or destination of trafficking human beings. Now we have to
admit that Finland is at least a transit country and possibly
a country of destination to some extent."

Another Busload

5. (U) Only a few days after the initial announcement about
the possible Georgian trafficking connection, a busload of 48
women and 4 men was intercepted at the Valimaa checkpoint by
the Frontier Guard. The bus was registered to a Swedish tour
agency, and the passengers fit the profile of the previous
incidents. The women all had valid visas issued by the
Swedish Embassy in Moscow. A man claiming to be a tour guide
told Finnish authorities that the women were on a chartered
tour with a destination of an inexpensive "Italian market"
for shopping. When asked why they were entering Finland, the
man said their itinerary was Tbilisi, Moscow, Helsinki,
Stockholm, Copenhagen, Germany, Austria, Italy, Greece,
Turkey, to Georgia, but was unable to provide any explanation
for the roundabout trip. The women had little money, and
many seemed to have no idea what their itinerary was,
although they all appeared to have been coached to state that
an "Italian market" was their final destination. The
Frontier Guards detained the four men on suspicion of
trafficking-in-persons, and took the women into protective

6. (U) In the past, the Frontier Guard would normally have
denied entry to the women and turned the bus back around
toward Russia. However, in anticipation of a new GoF
National Action Plan on trafficking aimed at creating a
victim-centered approach to TIP in Finland, the Guards took
the women to a refugee-asylum center run by the Ministry for
Labor in Joutseno, also along the border but some 150
kilometers north of the Valimaa checkpoint. Consultations
among the MFA, Labor, Interior, and Social Affairs ministries
led to an early decision to treat the women as trafficking
victims and open an investigation into the case. The Finnish
press widely reported that the women were presumably being
trafficked to work as prostitutes elsewhere in Western
Europe. However, the subsequent police investigation
determined that it was more likely the women were being
trafficked or smuggled for labor; most of the women were in
their 30's, 40's and 50's, and none of them were younger than
26 (the oldest being over 60).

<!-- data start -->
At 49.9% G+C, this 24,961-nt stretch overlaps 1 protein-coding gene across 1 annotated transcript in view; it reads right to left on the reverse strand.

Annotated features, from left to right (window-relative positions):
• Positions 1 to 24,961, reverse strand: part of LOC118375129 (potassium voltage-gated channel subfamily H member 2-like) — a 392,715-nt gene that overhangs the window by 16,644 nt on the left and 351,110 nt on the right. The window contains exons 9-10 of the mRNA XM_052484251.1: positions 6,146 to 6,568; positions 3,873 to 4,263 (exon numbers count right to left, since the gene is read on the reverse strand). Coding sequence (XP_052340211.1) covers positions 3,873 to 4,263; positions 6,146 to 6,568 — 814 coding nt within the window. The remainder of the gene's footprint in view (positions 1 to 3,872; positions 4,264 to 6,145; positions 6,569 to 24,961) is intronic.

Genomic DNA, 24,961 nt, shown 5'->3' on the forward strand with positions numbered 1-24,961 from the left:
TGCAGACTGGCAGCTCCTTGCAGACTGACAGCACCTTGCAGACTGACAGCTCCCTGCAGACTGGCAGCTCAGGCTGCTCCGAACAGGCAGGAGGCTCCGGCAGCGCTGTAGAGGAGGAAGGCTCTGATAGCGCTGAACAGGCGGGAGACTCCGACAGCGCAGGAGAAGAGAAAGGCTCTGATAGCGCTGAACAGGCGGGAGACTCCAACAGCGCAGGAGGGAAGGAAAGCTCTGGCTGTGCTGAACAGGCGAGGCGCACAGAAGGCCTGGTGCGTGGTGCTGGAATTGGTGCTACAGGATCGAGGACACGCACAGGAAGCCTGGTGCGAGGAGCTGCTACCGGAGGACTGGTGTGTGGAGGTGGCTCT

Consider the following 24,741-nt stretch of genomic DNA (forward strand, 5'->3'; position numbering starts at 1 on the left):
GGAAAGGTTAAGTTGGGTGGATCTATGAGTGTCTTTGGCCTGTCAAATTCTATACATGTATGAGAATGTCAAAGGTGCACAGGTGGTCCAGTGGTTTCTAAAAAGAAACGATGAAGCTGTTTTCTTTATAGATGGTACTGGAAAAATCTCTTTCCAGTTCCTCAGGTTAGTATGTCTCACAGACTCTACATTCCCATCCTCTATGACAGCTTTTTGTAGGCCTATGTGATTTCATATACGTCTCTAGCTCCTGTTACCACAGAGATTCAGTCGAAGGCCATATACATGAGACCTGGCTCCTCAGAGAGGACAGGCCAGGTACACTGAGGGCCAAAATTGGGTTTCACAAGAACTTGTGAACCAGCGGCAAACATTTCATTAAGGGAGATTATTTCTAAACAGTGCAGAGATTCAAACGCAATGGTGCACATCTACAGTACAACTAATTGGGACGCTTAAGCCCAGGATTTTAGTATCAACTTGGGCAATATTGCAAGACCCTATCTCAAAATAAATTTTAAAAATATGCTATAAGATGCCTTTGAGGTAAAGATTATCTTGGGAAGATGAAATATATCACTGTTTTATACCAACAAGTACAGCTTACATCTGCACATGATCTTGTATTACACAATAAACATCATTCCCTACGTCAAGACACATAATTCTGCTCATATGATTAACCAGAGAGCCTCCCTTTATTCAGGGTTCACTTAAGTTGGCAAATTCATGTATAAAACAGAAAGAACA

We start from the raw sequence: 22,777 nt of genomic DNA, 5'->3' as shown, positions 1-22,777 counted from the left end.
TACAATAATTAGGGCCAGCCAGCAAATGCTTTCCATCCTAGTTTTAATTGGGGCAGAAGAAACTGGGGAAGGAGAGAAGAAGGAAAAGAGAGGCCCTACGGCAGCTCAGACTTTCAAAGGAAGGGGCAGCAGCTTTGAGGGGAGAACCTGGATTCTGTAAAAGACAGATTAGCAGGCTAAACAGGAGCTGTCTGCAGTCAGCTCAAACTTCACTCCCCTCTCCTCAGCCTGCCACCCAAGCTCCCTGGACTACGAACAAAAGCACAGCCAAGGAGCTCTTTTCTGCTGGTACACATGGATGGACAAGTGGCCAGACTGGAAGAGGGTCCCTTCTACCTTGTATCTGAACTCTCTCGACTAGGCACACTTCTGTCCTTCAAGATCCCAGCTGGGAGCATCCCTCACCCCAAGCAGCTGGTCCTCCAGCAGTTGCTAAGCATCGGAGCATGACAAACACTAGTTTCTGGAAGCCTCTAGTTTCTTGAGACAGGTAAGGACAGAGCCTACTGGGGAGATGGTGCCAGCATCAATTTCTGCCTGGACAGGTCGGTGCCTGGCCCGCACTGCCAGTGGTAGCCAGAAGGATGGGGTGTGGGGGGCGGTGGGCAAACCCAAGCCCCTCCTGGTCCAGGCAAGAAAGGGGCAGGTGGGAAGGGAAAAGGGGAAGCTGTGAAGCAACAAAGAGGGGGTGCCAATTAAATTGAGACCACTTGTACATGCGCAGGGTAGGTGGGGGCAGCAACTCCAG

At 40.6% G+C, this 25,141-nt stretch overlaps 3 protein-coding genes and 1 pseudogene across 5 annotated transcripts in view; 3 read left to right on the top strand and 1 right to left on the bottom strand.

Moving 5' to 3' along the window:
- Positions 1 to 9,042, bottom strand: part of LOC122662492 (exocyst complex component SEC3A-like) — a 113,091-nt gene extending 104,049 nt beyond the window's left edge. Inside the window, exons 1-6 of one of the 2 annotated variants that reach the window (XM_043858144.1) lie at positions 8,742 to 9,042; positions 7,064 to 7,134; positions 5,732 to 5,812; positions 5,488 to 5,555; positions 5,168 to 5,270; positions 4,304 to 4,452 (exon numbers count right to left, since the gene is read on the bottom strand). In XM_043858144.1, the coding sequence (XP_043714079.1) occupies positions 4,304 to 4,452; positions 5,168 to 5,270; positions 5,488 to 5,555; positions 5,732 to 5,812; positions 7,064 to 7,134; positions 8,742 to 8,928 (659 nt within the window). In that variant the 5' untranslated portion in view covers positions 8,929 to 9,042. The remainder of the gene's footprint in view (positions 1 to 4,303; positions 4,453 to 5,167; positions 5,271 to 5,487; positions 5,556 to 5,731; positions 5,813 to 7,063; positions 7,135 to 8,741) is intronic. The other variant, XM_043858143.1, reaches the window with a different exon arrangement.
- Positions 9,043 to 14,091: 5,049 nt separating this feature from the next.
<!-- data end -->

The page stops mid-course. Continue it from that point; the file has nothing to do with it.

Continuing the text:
7. (U) The women declined to provide details of their
situation to investigators and repeatedly asked to return to
Russia, despite assurances that they would not be deported if
they wished to cooperate with investigators and remain in
Finland. After one week in the reception center, the
Interior Ministry determined that there were no grounds to,
in effect, keep the women detained against their will in
Finland. Since Russian authorities refused to grant transit
rights for the bus to drive to Georgia, a chartered flight
was arranged to return the group to Tbilisi. According to
Finnish authorities, Georgian media was reporting that the
women were prostitutes bound for Western Europe. A Finnish
official accompanied the group on the return flight to
discuss the investigation with Georgian authorities and to
dispel the Georgian media's notion that the women were sex
workers so that they would not be stigmatized upon their
return (a fear that some of the women had expressed). The
detained men were released for lack of evidence.

Learning Curve

8. (C) The exact nature of the current case remains unclear;
Finnish police report that since they could not ascertain the
conditions in which the women would have been working had
they not been intercepted, they are unsure if the case
involves trafficking or smuggling of illegal immigrants. The
case did afford the Finns an opportunity to test new
procedures for investigating trafficking, however.
Coordination among the various Finnish agencies involved was
not always smooth. In particular, senior officials at both
the Labor and Foreign Affairs Ministries told Poloff that
they were disappointed with the reaction of the Ministry for
Social Affairs and Health (MSAH). Finland's new National
Action Plan calls for the MSAH to play a key role in victim
assistance. According to the MoL and MFA, the MSAH "hid
behind a lack of resources" and refused to take
responsibility for the Georgian women; this refusal led to
the Labor Ministry's offer to shelter the women at the asylum
reception center as long as necessary. The head of Finland's
inter-agency TIP working group still believed that such
difficulties were to be expected, and that the GoF had
learned valuable lessons from the case about the need for
better communication and coordination among the affected
agencies as well as about interview techniques with the women
and their handlers. Interior Minister Rajamaki also used the
opportunity to publicly speculate on the need for new law
offering residency to those who cooperate as witnesses in
trafficking investigations.

© Scoop Media